Dr. Kim’s aspiration is to teach health care leaders (M.P.H., M.D., and M.P.H./M.D.) who are able to provide resolution from insightful approaches from observing environmental issues globally and learning to dissect disease molecular level bridged with evaluation and monitoring technology include molecular communication and interaction biology by defining environmental risk factors to health and interpreting big data how to molecular change be affected through build-up practicum research to accomplish academic strengths overarching Environmental and Occupational issues which could be resolved after applied with OMICS concept (i.e., Genomics, epigenomes, Proteomics, metabolomics, pharmacogenomics, and Glycomics) which would necessary to cope with unknown pathogen, environmental stressor, hazardous chemical exposure by improve measurement, validation on safety issue and prediction risk as molecular assessment tool in the field of occupational, industrial hygiene, and environmental health science.

Educational Profile:

  • University of Tokyo (Ph.D. Cancer biology and Pharmacology, 1996, Tokyo, Japan)
  • Yeungnam University (M.S. Pharmacognosy and Pharmacology, 1989, South Korea)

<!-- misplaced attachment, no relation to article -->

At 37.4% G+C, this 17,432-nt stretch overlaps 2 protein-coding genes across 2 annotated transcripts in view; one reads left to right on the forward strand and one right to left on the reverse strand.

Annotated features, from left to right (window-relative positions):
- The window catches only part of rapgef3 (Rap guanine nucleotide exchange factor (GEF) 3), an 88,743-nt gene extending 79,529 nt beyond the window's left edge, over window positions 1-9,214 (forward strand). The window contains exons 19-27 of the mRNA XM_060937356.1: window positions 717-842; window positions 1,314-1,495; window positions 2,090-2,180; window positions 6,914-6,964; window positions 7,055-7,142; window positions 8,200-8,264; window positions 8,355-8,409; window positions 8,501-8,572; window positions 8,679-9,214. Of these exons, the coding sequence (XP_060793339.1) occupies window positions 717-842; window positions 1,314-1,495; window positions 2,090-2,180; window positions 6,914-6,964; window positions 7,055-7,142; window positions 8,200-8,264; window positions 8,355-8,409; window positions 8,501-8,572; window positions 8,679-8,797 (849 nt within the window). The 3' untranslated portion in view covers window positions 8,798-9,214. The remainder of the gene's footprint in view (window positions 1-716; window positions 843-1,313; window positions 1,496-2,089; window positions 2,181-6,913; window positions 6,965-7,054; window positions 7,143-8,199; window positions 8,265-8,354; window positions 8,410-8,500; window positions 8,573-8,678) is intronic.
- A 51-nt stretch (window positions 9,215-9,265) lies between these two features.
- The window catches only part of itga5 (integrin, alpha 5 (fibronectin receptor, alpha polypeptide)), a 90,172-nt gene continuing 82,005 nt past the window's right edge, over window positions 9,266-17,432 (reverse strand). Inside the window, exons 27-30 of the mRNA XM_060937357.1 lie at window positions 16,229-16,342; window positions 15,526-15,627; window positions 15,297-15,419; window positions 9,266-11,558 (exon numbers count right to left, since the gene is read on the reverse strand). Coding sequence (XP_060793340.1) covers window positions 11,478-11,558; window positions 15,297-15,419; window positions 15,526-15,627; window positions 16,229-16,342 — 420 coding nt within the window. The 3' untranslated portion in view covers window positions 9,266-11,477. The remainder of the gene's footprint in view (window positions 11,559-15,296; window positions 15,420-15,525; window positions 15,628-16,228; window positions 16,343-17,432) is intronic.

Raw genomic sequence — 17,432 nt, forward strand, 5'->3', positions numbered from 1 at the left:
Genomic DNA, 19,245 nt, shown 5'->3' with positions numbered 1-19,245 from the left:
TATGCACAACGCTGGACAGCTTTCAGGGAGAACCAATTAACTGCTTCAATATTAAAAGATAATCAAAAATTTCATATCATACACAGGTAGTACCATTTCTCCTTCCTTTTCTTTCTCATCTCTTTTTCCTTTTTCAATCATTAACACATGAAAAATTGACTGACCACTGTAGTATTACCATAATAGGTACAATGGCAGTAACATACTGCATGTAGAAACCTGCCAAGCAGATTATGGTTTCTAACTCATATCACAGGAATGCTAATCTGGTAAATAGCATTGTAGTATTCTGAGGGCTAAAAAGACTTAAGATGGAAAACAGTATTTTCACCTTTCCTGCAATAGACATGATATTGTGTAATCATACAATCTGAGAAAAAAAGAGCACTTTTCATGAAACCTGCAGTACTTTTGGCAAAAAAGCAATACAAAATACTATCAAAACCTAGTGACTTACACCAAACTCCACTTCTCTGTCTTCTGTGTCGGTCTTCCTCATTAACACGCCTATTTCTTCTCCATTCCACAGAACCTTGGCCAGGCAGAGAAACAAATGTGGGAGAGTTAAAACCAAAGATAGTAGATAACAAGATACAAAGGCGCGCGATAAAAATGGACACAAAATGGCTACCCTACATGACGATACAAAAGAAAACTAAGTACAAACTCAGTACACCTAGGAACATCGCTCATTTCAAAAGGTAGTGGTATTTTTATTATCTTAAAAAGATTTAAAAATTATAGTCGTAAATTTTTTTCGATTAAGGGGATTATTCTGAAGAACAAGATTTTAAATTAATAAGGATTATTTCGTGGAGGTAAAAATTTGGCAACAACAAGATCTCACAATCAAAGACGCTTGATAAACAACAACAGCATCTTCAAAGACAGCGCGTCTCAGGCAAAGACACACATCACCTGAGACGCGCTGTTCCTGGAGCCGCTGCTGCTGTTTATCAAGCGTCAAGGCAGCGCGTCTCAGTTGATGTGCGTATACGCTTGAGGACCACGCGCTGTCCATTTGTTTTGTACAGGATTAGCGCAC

• Yeungnam University (B.S. Biology, 1986, South Korea) 

Project highlighted during Post-doctoral Research Training

  • Synaptogenesis with NMDA receptor and its adaptor molecule PSD95 using Organotypic Hippocampal Slice Cultures and delivery system Adeno-viral vector at Department of Molecular Neuroscience, National Institute of Bioscience and Human Technology, AIST (Tsukuba, Japan)
  • Clinical Study for Evaluation of a nine-valent CRM197-conjugated pneumococcal polysaccharide vaccine in elderly adults and development of multi-serotype detection in pneumonia bacterial infection by FACS along with evaluate Streptococcus pneumoniae by functional efficacy in Opsonophagocytosis assay using differentiated HL-60 at Department of Pediatrics, School of Medicine, University of Rochester (NY, USA)
  • Molecular Vaccine for Aβ epitope in Alzheimer Disease(AD): Construct various Aβ epitopes and determine its antibody study regarding counteract plaque formation with mucosal immunity, Aβ oligomeric clearance in microglia cell-oriented, and prevent oligomeric Aβ formation by antibody neutralization, and production of single chain antibody at Department of Pathology, School of Medicine, University of Alabama at Birmingham (UAB) (AL, USA)
  • Novel Vaccine with DNA and/or single chain against Aβ  in Alzheimer Disease (AD): To develop antibody against Aβ epitope delivery with adenovirus and AAV system and its evaluation with prophylactic and therapeutic aspects by alteration of Innate immunity using animal behavioral assessment study using Tg mice model in AD at Department of Biomedical and Therapeutic Sciences, University of Illinois College of Medicine at Peoria (IL, USA)